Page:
Liverpool Municipal Russell c

The former council offices will house an MGallery hotel. Credit: Russell WBHO

GALLERY | Wraps off at Liverpool’s Municipal Buildings

Protective scaffolding has been removed from the façade as contractor Russell WBHO aims for early 2023 completion of the former council facility’s conversion into a 179-bedroom hotel.

Singaporean developer Fragrance Group is the client for the £40m project, with the Accor group lined up to operate the hotel under its high-end MGallery brand.

As revealed in February, the landmark Dale Street building will be Accor’s seventh hotel in the city.

The 183,000 sq ft Municipal Buildings formerly housed Liverpool City Council offices until the local authority acquired the Cunard Building in 2014, selling it to Fragrance in 2017.

Originally built in 1868, the grade two*-listed building has undergone a lengthy conservation and restoration programme.

The sandstone façade features ornate Corinthian columns, carved stone cornice, soffits and window surrounds, and a series of seven-foot-tall figures. Masonry and restoration specialist Stone Central has led the cleaning and restoration of the exterior.  More than 230 windows have been restored and repainted and lead coverings repaired along with the clock tower.

Internal works are continuing with the completion of the guest suites, Palm Court Lounge, tea rooms, reception, conference facilities and spa expected early next year. Russell WBHO is working with architect Falconer Chester Hall, which has designed a bronze-clad rear extension to house the swimming pool, gym and treatment rooms.

The professional team also includes structural engineer Curtins, Koncept ID interior design and specialist heritage architect Stephen Levrant.

Gareth Russell, joint managing director of Russell WBHO, said: “Unveiling the façade is a huge moment of pride for everyone involved with this careful and sensitive restoration programme.

“The care and attention required can’t be underestimated and, no matter how many heritage restoration or conservation projects we deliver over the years, it’s remarkable to see the building emerge refreshed after more than 150 years of pollution, grime and weather damage.”

FCH director Alastair Shepherd said: “The conservation and restoration work is fantastic and the refurbishment of original features has exceeded expectations from when the project team was entrusted with the conversion. It is one of the most important and beautiful buildings in the city, which we’re sure will be enjoyed by visitors for years to come.”

The Fragrance Group also bought the Aloft Hotel in Liverpool’s North John Street in December 2021.

Click any image to launch gallery. Russell WBHO provided the external photography, while the interior CGIs are by Accor.

Your Comments

Read our comments policy

A great looking hotel this, if only a respected developer could get their hands on the Adelphi and restore it to it`s former glory.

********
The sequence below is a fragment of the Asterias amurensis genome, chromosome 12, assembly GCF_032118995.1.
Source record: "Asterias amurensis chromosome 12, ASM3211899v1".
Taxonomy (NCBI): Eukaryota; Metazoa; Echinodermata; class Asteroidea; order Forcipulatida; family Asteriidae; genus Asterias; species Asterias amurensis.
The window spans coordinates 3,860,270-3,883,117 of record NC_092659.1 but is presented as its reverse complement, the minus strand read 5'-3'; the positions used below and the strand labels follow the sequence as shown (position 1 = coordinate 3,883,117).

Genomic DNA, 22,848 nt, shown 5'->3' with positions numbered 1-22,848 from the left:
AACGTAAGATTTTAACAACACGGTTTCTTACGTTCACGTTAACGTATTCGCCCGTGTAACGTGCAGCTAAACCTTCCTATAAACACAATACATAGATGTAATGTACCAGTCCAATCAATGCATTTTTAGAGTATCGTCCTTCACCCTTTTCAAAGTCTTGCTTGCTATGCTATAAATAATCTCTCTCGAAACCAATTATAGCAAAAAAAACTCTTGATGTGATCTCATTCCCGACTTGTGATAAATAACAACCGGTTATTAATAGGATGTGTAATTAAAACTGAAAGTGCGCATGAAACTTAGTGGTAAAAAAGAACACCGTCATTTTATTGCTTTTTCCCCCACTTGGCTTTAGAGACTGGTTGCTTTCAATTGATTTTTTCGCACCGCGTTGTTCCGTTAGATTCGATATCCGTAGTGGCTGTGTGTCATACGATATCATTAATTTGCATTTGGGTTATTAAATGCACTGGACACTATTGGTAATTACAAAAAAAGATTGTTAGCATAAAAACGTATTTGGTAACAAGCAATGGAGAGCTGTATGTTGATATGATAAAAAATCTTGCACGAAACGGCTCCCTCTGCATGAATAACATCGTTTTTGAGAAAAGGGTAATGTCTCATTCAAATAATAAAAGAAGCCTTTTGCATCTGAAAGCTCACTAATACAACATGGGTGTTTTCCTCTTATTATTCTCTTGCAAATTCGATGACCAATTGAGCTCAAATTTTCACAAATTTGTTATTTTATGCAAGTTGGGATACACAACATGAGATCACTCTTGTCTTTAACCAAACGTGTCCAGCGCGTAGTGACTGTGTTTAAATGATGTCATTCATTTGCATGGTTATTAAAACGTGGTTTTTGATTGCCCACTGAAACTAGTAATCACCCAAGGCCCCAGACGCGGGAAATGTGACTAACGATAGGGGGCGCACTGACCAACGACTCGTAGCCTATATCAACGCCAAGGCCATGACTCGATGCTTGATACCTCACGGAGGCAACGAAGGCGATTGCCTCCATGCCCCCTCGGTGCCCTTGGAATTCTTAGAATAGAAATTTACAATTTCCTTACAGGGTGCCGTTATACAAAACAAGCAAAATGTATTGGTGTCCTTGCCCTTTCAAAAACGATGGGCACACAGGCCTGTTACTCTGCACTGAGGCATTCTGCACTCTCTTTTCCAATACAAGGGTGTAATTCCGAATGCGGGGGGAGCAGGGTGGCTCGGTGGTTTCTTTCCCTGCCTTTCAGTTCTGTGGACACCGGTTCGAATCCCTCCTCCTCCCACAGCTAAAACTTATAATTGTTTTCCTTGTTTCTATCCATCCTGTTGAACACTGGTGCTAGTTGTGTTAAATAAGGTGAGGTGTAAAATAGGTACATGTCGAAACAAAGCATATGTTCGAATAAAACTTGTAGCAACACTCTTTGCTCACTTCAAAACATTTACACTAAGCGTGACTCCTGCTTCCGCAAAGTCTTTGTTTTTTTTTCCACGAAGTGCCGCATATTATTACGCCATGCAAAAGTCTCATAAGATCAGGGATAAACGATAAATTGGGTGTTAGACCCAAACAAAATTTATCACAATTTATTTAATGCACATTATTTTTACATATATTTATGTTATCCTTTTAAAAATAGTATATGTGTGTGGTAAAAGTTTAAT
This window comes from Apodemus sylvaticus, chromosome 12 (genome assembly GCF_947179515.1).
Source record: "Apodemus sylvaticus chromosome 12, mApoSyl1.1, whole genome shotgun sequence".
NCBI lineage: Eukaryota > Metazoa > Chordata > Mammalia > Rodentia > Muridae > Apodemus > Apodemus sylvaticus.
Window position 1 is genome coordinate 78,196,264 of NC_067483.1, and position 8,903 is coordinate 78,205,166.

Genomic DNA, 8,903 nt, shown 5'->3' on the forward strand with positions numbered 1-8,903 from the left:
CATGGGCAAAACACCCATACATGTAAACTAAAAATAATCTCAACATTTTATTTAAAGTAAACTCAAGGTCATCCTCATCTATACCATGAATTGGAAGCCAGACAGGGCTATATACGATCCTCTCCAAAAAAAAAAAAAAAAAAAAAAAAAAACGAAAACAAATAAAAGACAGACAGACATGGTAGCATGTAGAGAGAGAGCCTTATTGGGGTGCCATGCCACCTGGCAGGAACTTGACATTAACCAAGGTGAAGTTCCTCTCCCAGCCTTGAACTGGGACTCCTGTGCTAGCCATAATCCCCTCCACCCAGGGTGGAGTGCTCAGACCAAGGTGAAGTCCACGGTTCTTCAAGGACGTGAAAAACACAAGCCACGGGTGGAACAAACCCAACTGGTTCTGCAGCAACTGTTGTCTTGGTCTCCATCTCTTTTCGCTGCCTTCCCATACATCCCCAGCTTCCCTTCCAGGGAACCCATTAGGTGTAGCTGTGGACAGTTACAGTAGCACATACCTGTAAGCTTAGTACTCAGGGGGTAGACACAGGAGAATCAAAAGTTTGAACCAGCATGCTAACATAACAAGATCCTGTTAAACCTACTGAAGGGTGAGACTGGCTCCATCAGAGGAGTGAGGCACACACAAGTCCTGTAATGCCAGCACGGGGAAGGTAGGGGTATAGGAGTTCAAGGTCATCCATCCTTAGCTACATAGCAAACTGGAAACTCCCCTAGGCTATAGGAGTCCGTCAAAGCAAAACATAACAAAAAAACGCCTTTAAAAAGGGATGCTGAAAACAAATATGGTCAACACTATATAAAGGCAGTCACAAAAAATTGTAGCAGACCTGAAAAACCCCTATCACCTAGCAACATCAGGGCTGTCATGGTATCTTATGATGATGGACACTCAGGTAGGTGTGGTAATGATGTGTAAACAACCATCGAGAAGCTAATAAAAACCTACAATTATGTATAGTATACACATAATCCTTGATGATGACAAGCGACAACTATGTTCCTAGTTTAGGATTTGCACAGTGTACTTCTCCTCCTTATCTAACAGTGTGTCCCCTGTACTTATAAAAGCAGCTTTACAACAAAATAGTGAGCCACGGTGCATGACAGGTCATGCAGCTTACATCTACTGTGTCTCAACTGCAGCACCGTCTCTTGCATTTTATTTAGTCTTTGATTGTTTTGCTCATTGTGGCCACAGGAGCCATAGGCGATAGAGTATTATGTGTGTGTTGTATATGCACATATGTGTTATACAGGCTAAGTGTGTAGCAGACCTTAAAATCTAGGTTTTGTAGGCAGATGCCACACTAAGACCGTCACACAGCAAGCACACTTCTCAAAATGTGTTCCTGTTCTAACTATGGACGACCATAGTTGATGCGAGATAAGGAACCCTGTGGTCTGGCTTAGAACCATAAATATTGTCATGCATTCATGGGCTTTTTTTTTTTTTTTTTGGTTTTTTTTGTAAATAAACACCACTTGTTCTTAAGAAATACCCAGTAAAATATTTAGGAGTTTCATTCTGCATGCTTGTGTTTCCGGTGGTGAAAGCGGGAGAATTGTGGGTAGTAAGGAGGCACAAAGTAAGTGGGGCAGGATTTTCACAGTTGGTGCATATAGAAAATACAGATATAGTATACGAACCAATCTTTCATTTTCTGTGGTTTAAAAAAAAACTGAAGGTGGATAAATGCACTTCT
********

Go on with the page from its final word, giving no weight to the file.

One day it will happen.

By Anonymous

I am fortunate enough to be involved with this project and also live in the city. This is going to be very special i cannot wait to see it open . The city is about to have an instant classic go to Hotel and venue . All involved are doing a superb job.
I totally agree with Anonymous its criminal the waste of such an asset like the Adelphi . Prime location , architectural interest , and a fine history prior to the current owners who have turned into an embarrassment. Shameful ownership.

By Paul

A cracking job, that. Well done to all involved.

By Sceptical

Fantastic! Well done. My heart sank when I saw it was going to be a hotel – but this looks amazing! I am already mentioning it when I am on my travels to people planning to visit Liverpool.
Totally agree the Adelphi could be a similar calibre to this. Gateway to the city! Come on Liverpool City Council – do something!

By Mary Smiley

Only pity us is it’s a hotel now and not the Town Hall the pinnacle of civic buildings.

By Anonymous

Marvellous refurbishment!

By Liverpolitis

Glad it’s been repurposed and not allowed to fall into ruin but what a sad indictment of Liverpool and the councils previous stewardship that the Town hall could not be saved.

By Anonymous

Shame the council had to sell it. I worked in there for a few years and it felt very “civic”. That’s said, the photos look amazing! Maybe this is a better use of a beautiful building rather than rooms full of banks of desks, computers, and monitors.

By Ted

Related Articles

Sign up to receive the Place Daily Briefing

Join more than 13,000 property professionals and receive your free daily round-up of built environment news direct to your inbox


Join more than 13,000 property professionals and sign up to receive your free daily round-up of built environment news direct to your inbox.

By subscribing, you are agreeing to our Terms & Conditions and Privacy Policy.

"*" indicates required fields

Your Job Field*
Other regional Publications - select below